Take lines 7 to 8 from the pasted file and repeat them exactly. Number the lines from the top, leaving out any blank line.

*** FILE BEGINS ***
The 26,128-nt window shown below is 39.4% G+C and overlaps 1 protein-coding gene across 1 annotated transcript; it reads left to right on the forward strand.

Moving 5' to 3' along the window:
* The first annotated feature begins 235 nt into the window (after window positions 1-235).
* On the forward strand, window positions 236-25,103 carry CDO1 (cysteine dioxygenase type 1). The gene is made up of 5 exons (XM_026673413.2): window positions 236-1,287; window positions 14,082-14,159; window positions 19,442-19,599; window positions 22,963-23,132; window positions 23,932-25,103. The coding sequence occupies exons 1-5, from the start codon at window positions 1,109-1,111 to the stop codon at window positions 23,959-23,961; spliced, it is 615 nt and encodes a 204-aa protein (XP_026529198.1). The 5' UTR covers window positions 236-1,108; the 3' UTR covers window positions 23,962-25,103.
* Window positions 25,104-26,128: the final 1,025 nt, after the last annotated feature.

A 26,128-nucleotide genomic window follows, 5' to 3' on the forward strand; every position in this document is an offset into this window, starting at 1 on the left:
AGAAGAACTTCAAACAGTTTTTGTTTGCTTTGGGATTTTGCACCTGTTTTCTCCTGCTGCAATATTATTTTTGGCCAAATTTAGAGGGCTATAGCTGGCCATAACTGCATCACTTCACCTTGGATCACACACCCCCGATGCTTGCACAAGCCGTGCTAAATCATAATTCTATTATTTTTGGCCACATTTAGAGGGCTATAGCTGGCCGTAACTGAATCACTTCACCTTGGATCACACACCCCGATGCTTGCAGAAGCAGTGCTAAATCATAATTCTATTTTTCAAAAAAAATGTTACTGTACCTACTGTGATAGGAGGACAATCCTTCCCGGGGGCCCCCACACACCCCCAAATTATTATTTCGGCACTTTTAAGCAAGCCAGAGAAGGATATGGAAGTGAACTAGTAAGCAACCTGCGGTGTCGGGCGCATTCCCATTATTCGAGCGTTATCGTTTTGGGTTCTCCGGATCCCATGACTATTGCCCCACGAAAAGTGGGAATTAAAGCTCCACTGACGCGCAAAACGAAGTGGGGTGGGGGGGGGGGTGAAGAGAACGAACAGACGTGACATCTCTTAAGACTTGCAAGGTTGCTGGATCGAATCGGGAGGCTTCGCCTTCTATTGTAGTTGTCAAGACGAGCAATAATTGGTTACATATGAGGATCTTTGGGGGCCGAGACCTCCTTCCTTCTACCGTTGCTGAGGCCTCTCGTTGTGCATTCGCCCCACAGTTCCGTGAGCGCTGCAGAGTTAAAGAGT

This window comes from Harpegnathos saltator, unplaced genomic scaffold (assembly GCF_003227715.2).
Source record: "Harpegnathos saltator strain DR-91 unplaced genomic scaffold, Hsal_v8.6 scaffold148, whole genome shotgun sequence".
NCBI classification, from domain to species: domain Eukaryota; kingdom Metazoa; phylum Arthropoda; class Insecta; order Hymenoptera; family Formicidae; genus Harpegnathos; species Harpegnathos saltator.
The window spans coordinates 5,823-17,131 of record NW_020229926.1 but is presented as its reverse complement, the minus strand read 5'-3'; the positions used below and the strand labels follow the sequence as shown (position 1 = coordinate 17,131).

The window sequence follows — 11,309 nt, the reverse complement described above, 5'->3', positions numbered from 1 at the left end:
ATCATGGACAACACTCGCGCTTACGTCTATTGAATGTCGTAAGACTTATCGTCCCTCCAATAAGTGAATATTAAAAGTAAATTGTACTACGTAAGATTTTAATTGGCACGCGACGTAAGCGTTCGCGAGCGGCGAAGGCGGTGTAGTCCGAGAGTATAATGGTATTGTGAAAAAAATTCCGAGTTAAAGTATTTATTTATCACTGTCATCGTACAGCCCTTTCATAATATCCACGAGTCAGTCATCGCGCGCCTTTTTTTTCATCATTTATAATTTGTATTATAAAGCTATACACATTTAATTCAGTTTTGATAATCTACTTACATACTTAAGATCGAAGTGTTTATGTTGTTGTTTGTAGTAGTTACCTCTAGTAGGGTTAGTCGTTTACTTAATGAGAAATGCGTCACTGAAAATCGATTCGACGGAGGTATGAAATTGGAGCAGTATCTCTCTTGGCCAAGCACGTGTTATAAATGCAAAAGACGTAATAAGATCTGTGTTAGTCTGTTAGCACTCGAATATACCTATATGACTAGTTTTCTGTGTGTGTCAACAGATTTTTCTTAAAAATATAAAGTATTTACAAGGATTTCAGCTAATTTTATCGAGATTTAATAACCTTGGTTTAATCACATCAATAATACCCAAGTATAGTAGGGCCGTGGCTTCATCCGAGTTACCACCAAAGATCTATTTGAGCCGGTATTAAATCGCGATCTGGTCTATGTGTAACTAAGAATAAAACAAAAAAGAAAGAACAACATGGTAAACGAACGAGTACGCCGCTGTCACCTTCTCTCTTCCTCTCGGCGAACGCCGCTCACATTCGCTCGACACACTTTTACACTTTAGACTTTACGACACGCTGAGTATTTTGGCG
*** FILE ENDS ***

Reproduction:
AGAAGAACTTCAAACAGTTTTTGTTTGCTTTGGGATTTTGCACCTGTTTTCTCCTGCTGCAATATTATTTTTGGCCAAATTTAGAGGGCTATAGCTGGCCATAACTGCATCACTTCACCTTGGATCACACACCCCCGATGCTTGCACAAGCCGTGCTAAATCATAATTCTATTATTTTTGGCCACATTTAGAGGGCTATAGCTGGCCGTAACTGAATCACTTCACCTTGGATCACACACCCCGATGCTTGCAGAAGCAGTGCTAAATCATAATTCTATTTTTCAAAAAAAATGTTACTGTACCTACTGTGATAGGAGGACAATCCTTCCCGGGGGCCCCCACACACCCCCAAATTATTATTTCGGCACTTTTAAGCAAGCCAGAGAAGGATATGGAAGTGAACTAGTAAGCAACCTGCGGTGTCGGGCGCATTCCCATTATTCGAGCGTTATCGTTTTGGGTTCTCCGGATCCCATGACTATTGCCCCACGAAAAGTGGGAATTAAAGCTCCACTGACGCGCAAAACGAAGTGGGGTGGGGGGGGGGGTGAAGAGAACGAACAGACGTGACATCTCTTAAGACTTGCAAGGTTGCTGGATCGAATCGGGAGGCTTCGCCTTCTATTGTAGTTGTCAAGACGAGCAATAATTGGTTACATATGAGGATCTTTGGGGGCCGAGACCTCCTTCCTTCTACCGTTGCTGAGGCCTCTCGTTGTGCATTCGCCCCACAGTTCCGTGAGCGCTGCAGAGTTAAAGAGT

This window comes from Harpegnathos saltator, unplaced genomic scaffold (assembly GCF_003227715.2).